Vol. VIII — No. 49 December 10, 1967
Let us hear the conclusion of the whole matter: Fear God, and keep his commandments: for this is the whole duty of man. For God shall bring every work into judgment, with every secret thing, whether it be good, or whether it be evil.
In Christ Jesus, who would have us so live that we may stand in the day of judgment, Fellow Redeemed:
The greatest certainty in life is death. With death comes also the certainty of judgment. With each passing day and with each passing moment the moment of death and judgment come closer. They are inevitable. They are final. They are decisive, for that moment determines our weal or woe, damnation or salvation, for all eternity. Each person is able to recall or look forward to great moments in his life. But the greatest moment in the lives of all of us and of every person that lives on earth, regardless of whether he realizes it or not, is the moment of death and judgment. It is a matter of common sense that we prepare ourselves for that unknown, but inevitable moment.
King Solomon wrote the book of Ecclesiastes, The Preacher. In this little book Solomon views life from the prospective of death and judgment. What is happiness and what is the best way to live in view of the inevitable conclusion of life with death and judgment? These are the questions that Solomon seeks to answer. Let us realize that he had lived in a sense and with an intensity and in a manner that is beyond our reach. Solomon knew wisdom, for he was the wisest man of his day. He knew power, for he was king of the most powerful nation on earth in those days. He knew wealth and luxury, for he was a very wealthy man. He knew fame and honor, for foreigners traveled from afar for an audience with him. What men dream of when they think of living—that Solomon had personally experienced.
What was his reaction to all of life lived to the full? He begins his exhortations as The Preacher with these words: “Vanity of vanities, saith the Preacher, vanity of vanities; all is vanity.” Earthly wisdom, power and might, wealth and luxury, honor and fame—all have a way of turning sour. And not a one can remove the inevitableness of death and judgment. In the final chapter of his book Solomon repeats his evaluation of all that so many long for and hope to experience: “Vanity of vanities, saith the preacher; all is vanity.”
It’s a sour note that Solomon strikes. Is there no happiness in living? Is there no way of life that will make welcome the day of death and judgment whenever it comes? In the last two verses of his book Solomon discloses the formula for a full life: “Let us hear the conclusion of the whole matter: Fear God, and keep his commandments: for this is the whole duty of man.” And why is that the only permanently satisfying formula for living? “For God shall bring every work into judgment, with every secret thing, whether it be good, or whether it be evil.”
Let us consider this morning—
The basic ingredient in the formula for that life which shall be able to stand the test of judgment is the fear of the Lord. The psalmist exclaims, “The fear of the Lord is the beginning of wisdom.” Psalm lll:l0. Invert that saying and you discover that there can be no true wisdom, despite years and years of learning and schooling at college and university, without the fear of the Lord. For the fear of the Lord is basic to wisdom in the sight of God. Solomon gives a brief definition of the fear of the Lord when he writes, “The fear of the Lord is to hate evil.” Proverbs 8:12. The fear of the Lord is antagonistic towards, repells, keeps one from evil in every form. On the other hand the fear of the Lord motivates to obedience, yea the obedience of faith. After Abraham had successfully passed the test of not withholding from his God his only son, Isaac, the child of the promise and the key to the hope of salvation for all mankind, God passed this judgment upon Abraham: “Now I know that thou fearest God, seeing thou hast not withheld thy son, thine only son from me.” Genesis 22:l2.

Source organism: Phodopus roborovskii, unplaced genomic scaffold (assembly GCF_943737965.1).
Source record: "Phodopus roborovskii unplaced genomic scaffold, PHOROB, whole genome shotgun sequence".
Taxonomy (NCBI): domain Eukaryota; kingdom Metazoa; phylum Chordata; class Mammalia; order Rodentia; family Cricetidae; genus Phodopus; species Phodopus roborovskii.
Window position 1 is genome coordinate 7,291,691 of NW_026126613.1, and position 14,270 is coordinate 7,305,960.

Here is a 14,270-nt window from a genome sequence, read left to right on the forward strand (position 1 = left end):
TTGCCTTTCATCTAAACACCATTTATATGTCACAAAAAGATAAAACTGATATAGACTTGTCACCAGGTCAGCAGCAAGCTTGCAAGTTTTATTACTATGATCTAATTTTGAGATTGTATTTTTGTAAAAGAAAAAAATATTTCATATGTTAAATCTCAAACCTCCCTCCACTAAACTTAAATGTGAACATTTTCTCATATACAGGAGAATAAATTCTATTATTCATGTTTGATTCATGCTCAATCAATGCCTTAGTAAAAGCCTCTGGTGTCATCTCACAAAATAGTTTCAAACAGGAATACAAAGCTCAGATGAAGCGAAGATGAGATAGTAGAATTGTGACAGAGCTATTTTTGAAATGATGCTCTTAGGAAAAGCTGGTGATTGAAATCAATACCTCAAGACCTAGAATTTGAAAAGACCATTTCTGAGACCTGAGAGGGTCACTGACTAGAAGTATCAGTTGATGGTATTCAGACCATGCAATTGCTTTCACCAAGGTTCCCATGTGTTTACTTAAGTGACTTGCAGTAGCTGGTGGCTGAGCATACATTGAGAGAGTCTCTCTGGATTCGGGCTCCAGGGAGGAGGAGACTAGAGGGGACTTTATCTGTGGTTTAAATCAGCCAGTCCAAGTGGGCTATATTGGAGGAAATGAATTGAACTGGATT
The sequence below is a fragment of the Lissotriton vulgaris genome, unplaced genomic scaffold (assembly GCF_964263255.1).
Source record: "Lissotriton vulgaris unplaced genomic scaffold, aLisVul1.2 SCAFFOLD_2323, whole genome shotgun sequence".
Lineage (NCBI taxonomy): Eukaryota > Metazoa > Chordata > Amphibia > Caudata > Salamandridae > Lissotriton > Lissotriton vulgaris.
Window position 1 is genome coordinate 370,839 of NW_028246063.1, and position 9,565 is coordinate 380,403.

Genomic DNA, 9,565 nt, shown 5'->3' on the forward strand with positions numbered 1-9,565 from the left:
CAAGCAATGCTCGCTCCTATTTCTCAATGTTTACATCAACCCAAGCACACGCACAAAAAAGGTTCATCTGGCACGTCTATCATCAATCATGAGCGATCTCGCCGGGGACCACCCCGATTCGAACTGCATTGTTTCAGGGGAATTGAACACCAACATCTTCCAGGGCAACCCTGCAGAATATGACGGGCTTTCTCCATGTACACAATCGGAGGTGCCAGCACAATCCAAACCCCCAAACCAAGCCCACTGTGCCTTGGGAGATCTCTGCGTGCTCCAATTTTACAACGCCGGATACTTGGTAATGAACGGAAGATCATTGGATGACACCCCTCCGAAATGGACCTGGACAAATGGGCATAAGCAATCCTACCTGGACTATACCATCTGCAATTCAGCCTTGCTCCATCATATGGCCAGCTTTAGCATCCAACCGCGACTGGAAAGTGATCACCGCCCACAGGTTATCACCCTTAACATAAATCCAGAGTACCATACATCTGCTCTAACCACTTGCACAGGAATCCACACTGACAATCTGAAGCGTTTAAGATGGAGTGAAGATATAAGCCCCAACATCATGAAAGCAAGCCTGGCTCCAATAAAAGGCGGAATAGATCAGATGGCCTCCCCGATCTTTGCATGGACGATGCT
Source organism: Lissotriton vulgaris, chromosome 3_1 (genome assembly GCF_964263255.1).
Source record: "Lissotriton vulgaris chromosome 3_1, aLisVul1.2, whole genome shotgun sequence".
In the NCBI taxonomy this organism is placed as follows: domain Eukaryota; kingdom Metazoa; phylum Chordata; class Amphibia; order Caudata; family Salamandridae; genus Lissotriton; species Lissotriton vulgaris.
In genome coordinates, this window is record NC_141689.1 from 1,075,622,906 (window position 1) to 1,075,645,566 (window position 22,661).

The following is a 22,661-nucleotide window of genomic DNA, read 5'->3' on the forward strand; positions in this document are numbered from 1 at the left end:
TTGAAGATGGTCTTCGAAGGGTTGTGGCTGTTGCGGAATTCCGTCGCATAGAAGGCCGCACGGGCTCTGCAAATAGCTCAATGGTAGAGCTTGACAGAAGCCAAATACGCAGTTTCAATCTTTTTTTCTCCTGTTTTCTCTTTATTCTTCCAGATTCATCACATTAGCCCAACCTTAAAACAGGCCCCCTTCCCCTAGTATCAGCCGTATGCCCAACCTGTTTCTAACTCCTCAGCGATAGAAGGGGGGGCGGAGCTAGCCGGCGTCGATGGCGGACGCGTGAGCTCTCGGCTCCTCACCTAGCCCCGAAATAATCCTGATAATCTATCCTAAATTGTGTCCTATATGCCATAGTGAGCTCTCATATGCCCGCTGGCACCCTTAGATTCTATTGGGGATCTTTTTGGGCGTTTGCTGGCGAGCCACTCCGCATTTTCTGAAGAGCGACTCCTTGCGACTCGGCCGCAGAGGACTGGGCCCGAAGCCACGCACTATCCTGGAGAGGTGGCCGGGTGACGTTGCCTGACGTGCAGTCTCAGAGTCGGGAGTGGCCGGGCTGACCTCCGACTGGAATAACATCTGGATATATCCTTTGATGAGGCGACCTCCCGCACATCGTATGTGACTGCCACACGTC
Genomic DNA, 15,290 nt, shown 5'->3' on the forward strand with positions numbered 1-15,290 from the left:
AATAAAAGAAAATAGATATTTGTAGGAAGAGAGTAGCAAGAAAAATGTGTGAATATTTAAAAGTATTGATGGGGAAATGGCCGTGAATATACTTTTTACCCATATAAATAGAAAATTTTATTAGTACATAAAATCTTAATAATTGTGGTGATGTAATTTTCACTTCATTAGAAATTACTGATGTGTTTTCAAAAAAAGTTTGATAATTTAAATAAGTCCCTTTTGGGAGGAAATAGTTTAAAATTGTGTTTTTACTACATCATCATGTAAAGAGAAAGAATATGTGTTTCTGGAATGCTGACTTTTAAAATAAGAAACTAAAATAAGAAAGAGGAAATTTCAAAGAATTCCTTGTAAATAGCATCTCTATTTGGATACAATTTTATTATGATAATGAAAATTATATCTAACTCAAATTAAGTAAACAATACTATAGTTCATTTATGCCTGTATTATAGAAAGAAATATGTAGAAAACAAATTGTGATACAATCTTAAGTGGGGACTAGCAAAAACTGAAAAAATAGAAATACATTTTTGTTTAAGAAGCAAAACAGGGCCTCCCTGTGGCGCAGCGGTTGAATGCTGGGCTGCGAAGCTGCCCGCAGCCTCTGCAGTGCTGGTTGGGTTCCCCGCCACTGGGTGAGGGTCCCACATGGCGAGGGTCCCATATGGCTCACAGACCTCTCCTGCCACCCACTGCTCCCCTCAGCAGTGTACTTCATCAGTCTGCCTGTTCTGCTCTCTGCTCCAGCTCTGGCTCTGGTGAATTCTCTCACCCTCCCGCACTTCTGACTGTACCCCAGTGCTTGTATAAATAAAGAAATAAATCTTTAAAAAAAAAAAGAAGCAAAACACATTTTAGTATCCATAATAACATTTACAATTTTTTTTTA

These passages begin to give us the flavor of this ingredient in the formula of life. The fear of God is a reverence of His majesty. It is the knowledge and acceptance of the fact that we are but creatures of the Creator, that we are finite while He is infinite, that we are small but He is great, that we are limited in ability but that with Him all things are possible. The fear of the Lord is a certain, definite deference to His authority. It’s an acknowledgment that He has the right and has in fact established the rules of conduct for man here upon this earth. The fear of God acknowledges Him as the Supreme Lawgiver. It acknowledges Him also as Judge and Jury and Executioner. And so that fear of God is a certain dread of His wrath. The fear of God keeps alive within us the innate knowledge that there is coming a day of reckoning, the day of judgment, when every secret of man, every skeleton in the closet of his life, shall be exposed for all to see and shall be weighed and judged according to the Lord’s standard. The love of God in Christ has tempered the fear of God by making us realize that our God does love us with an overwhelming love. So it is that the fear of God becomes primarily for the child of God the fear that God might depart with His grace so that only His wrath remains. Oh, what a great and powerful concept and force is not the fear of God!
But how rare is the fear of God today! Atheistic communism has declared God non-existent and so has made all morality and all human relations relative. The state has been declared God. Thus what serves the state is good and noble, be that lying, cheating, covenant-breaking, adultery, theft, murder. What harms the state is bad, even if it be honesty, faithfulness, nobility of purpose, kindness, love, faith, hope, trust.